2. Slow cook your chicken soup until the chicken starts to fall apart. I probably let it cook for a full 18- 24 hours. I love cooking soup in my slow cooker as I don’t have to worry about leaving the stove on.
  3. Using a slotted spoon, remove the carcass, bones and meat and place on a plate to cool.
  4. Pour liquid through a sieve into a large pot. If there are any meat chunks left in sieve, feel free to add to soup stock.
  5. Bring the pot up to a boil. Chop up the veggies and add to the soup.
  6. Once the chicken is cool enough, pick off all the meat and put in pot. Discard bones and pour any liquid through sieve into the pot.
  7. Once the veggies are cooked, salt and pepper to taste.
  8. Serve up and enjoy!

This recipe can make a TON of soup depending on the size of chicken and how much water you add. We ended up freezing some for future use in old glass mayonnaise bottles with a piece of wax paper under the lid. Remember to leave ample space for the soup to expand as it freezes so you don’t end up with broken glass in your freezer!

You could add noodles if you want, but noodles and biscuits are too much starch, so no noodles it was!

Gluten and Egg Free Biscuits (can be dairy free, too!)

1 c. brown rice flour
1/3 c. sorghum flour
2/3 c. tapioca starch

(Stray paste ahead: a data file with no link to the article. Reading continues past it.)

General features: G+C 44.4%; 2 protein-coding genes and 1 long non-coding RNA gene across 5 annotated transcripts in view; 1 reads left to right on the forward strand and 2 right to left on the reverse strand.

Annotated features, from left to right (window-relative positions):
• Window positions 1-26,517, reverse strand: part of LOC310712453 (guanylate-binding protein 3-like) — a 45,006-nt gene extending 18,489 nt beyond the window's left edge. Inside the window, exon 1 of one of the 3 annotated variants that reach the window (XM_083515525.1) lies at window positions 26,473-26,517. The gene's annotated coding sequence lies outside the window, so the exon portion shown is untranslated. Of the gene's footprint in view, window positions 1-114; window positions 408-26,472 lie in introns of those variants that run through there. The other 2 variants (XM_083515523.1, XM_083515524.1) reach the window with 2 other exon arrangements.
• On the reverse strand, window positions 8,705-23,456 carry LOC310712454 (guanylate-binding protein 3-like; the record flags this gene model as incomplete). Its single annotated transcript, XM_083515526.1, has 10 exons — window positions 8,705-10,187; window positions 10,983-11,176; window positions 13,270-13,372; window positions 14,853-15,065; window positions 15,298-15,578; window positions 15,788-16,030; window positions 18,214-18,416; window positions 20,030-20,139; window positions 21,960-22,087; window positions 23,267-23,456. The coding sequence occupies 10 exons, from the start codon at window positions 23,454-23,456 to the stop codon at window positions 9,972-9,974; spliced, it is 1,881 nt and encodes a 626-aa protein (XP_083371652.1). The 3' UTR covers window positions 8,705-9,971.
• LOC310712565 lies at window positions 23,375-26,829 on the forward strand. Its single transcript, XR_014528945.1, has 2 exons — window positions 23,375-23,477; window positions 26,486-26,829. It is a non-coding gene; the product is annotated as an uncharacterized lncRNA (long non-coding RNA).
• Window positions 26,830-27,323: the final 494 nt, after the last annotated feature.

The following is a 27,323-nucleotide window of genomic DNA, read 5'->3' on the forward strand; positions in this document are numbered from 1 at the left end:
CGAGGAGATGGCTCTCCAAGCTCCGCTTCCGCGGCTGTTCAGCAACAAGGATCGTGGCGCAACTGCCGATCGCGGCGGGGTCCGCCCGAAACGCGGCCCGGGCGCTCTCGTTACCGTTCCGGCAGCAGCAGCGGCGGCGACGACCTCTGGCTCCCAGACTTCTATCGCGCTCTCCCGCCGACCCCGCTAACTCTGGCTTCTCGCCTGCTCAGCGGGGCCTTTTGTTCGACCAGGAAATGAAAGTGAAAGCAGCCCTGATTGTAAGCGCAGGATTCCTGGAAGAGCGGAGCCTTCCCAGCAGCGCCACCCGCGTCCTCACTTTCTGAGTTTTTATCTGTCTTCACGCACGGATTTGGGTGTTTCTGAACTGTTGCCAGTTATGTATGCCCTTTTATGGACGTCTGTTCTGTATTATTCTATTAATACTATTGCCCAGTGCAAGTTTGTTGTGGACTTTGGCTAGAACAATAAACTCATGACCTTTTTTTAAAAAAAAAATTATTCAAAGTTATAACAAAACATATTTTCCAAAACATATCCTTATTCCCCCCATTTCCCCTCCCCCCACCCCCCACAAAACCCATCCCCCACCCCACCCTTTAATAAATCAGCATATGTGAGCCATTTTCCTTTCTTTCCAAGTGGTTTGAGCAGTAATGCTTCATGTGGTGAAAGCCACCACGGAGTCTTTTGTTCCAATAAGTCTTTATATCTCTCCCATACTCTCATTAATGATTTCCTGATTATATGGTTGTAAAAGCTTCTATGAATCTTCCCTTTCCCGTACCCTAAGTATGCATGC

1 tsp. xathan gum
1 tbsp. + 1/2 tsp. baking powder
3/4 tsp. salt
4 – 5 tbsp. dairy free margarine
3/4 c. + 2 tbsp. almond milk (or other dairy free milk)
1 tsp. lemon juice
Additions – grated old cheddar cheese (Mr. Bean’s favourite), currants, garlic, chives, parsley, etc

  1. Preheat the oven to 400F. Line a cookie sheet with parchment paper.
  2. Mix together the milk and lemon juice. Set aside.
  3. Whisk together the dry ingredients.
  4. Measure in the fat into the dry ingredients and work it through with your fingers until it’s pea sized.
  5. Add in the cheese (or whatever) to the flour mixture.
  6. Using a fork, mix in the milk. The biscuits should be quite wet and sticky but still a very soft dough.
  7. Spoon dough onto cookie sheet.
  8. Bake for 10 – 15 minutes (depending on the size of biscuits) until they start to turn golden brown and they don’t squish when touched.
  9. Remove from oven. Wrap biscuits in a towel on a plate or basket and serve immediately.